On Wednesday, Walt Disney (DIS.N) CEO Bob Iger responded to activist investors with a series of announcements. These included a sizable investment in “Fortnite” creator Epic Games and plans to launch an ESPN streaming service in 2025.
After approving a $3 billion share repurchase program for the current fiscal year, Disney’s board of directors, led by Iger, revealed the plans. Additionally, they declared a dividend of 45 cents per share, marking a 50% increase from the dividend paid in January. Earnings-per-share exceeded Wall Street expectations.
Together, the moves helped Disney’s shares rise nearly 7% in after-hours trading.
Nelson Peltz, an activist investor, has exerted pressure on the company. He is demanding a profit comparable to Netflix for its streaming business, improved box-office performance for its films, and more information about its plans to make ESPN a dominant digital platform. Peltz’s expectations highlight the need for strategic changes within the company to meet these demands effectively.
Peltz is requesting that shareholders add himself and former Disney executive Jay Rasulo to the company’s board.
A spokesman for Peltz’s Trian Fund Management said of Disney’s earnings on Wednesday: “It’s deja vu all over again.” We saw this movie last year and didn’t like the ending.”
Among the new initiatives, Iger announced that Disney would invest $1.5 billion in Epic Games. He stated that the companies will collaborate to create a “huge Disney universe.” In this expansive world, customers can actively interact with characters and stories from Disney, Pixar, Marvel, Star Wars, and Avatar.
“This marks Disney’s biggest entry ever into the world of games and offers significant opportunities for growth and expansion,” Iger said in a statement.
Disney’s return to interactive entertainment is marked by the partnership, following the shutdown of Disney Interactive Studios, publisher of the “Infinity” toys-to-life game series, in 2016. The company had announced that it would shift its approach, opting to license its characters to external game companies. Now, with this new collaboration, Disney is actively reengaging in the interactive entertainment industry.
Iger disclosed details about the long-awaited streaming debut of the flagship ESPN sports network. It will be bundled with Disney+ and Hulu, featuring ESPN Bet, fantasy sports, and e-commerce. He stated that it is likely to launch in August 2025.
A day prior to this announcement, Disney declared a collaborative effort with Fox (FOXA.O) and Warner Bros Discovery (WBD.O) to introduce a streaming sports service. Intending to create a comprehensive platform for sports enthusiasts, they aim to amalgamate their vast portfolios of professional and collegiate sports rights, along with their networks such as ESPN, Fox Sports 1, and TNT. This collaboration will bring together a wide range of sports content under one umbrella.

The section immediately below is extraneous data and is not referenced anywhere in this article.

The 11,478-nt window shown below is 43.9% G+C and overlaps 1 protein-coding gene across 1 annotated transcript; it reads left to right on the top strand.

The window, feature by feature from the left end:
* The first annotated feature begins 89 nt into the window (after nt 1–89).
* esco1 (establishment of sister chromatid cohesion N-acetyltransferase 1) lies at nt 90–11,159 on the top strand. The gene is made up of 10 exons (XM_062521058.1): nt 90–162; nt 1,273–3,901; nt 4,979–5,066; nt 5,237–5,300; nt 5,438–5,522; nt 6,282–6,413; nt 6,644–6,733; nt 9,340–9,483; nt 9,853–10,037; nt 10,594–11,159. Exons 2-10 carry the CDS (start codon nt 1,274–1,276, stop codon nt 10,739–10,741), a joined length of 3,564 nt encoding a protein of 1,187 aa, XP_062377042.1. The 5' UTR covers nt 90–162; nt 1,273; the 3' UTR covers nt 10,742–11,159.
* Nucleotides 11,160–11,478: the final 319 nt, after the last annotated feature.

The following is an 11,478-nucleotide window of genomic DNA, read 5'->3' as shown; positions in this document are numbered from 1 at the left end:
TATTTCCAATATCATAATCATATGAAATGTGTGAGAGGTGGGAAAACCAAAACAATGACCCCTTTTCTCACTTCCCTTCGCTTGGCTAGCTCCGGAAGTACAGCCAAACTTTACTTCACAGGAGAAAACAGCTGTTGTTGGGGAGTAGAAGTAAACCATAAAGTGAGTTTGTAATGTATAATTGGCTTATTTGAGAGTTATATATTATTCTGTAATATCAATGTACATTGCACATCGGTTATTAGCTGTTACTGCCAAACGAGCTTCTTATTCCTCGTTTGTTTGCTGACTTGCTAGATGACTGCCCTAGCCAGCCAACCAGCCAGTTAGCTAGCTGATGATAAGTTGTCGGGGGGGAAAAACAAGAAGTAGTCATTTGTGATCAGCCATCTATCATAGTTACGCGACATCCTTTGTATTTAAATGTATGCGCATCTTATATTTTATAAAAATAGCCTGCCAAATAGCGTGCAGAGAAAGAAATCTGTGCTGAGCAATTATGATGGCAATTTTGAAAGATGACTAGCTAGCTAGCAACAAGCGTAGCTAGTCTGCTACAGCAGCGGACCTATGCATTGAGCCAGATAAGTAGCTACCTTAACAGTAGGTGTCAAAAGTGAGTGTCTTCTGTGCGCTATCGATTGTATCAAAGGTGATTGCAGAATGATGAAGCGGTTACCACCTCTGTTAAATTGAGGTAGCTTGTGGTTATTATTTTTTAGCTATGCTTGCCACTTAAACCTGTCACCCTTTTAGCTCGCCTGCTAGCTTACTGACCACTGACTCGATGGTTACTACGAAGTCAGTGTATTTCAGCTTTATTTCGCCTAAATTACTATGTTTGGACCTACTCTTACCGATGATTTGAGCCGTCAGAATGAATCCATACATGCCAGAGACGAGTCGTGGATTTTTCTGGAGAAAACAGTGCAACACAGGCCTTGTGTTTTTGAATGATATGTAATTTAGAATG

When asked if the moves would reassure Peltz, Iger stated that the quarterly results and new initiatives revealed a team that was motivated, focused, and “very optimistic.”
“The last thing that we need right now is to be distracted in terms of our time, our energy, by an activist or activists that, frankly, have a completely different agenda, and don’t understand our company, its assets, even the essence of the Disney brand,” Iger said in an interview with CNBC.
Excluding certain items, Disney exceeded analysts’ consensus forecast by reporting earnings of $1.22 per share, surpassing the expected 99 cents.
The quarterly revenue of $23.5 billion, comparable to the previous year, slightly missed expectations set at $23.6 billion.
During the quarter, Disney announced a $500 million cost reduction across its businesses. It is on track to meet or exceed $7.5 billion in savings by the end of this fiscal year.
The Experiences division of the company, encompassing theme parks and consumer products, achieved record revenue, operating income, and operating margins.
Disney reaffirmed that its streaming business would be profitable by September. It cut streaming operating losses to $138 million in the quarter, a significant improvement from a year ago, when it lost nearly $1 billion. The average monthly revenue per Disney+ user outside of India increased 14 cents.
After implementing an October price increase, the Disney+ streaming service lost 1.3 million subscribers, almost doubling the analysts’ forecast of 700,000 subscribers. This unexpected decline raised concerns about the impact of pricing decisions on the platform’s subscriber base.
The company expected to add 5.5 million to 6 million Disney+ subscribers in the second quarter, with positive per-user revenue growth.
Reporting revenue of $5.5 billion, slightly higher than expected, the Entertainment unit’s streaming business, including Hulu and Disney+ Hotstar in India, marked a 15% increase over the previous year. This growth underscores the unit’s strong performance and ongoing success in the streaming market.
Overall revenue for the Entertainment segment, which includes Disney’s traditional TV business, streaming, and film, fell 7% year on year to $9.98 billion.
Disney’s sports division, which includes ESPN, the ESPN+ streaming service, and Star in India, reported an operating loss of $103 million due to a growing loss at Star in India.
The openings of the World of Frozen attraction at Hong Kong Disneyland and Zootopia at Shanghai Disney Resort positively impacted theme park results. This increase in attendance at those parks helped offset a decrease at Walt Disney World in Orlando, Florida. The unit reported $9.1 billion in revenue and $3.1 billion in operating income.
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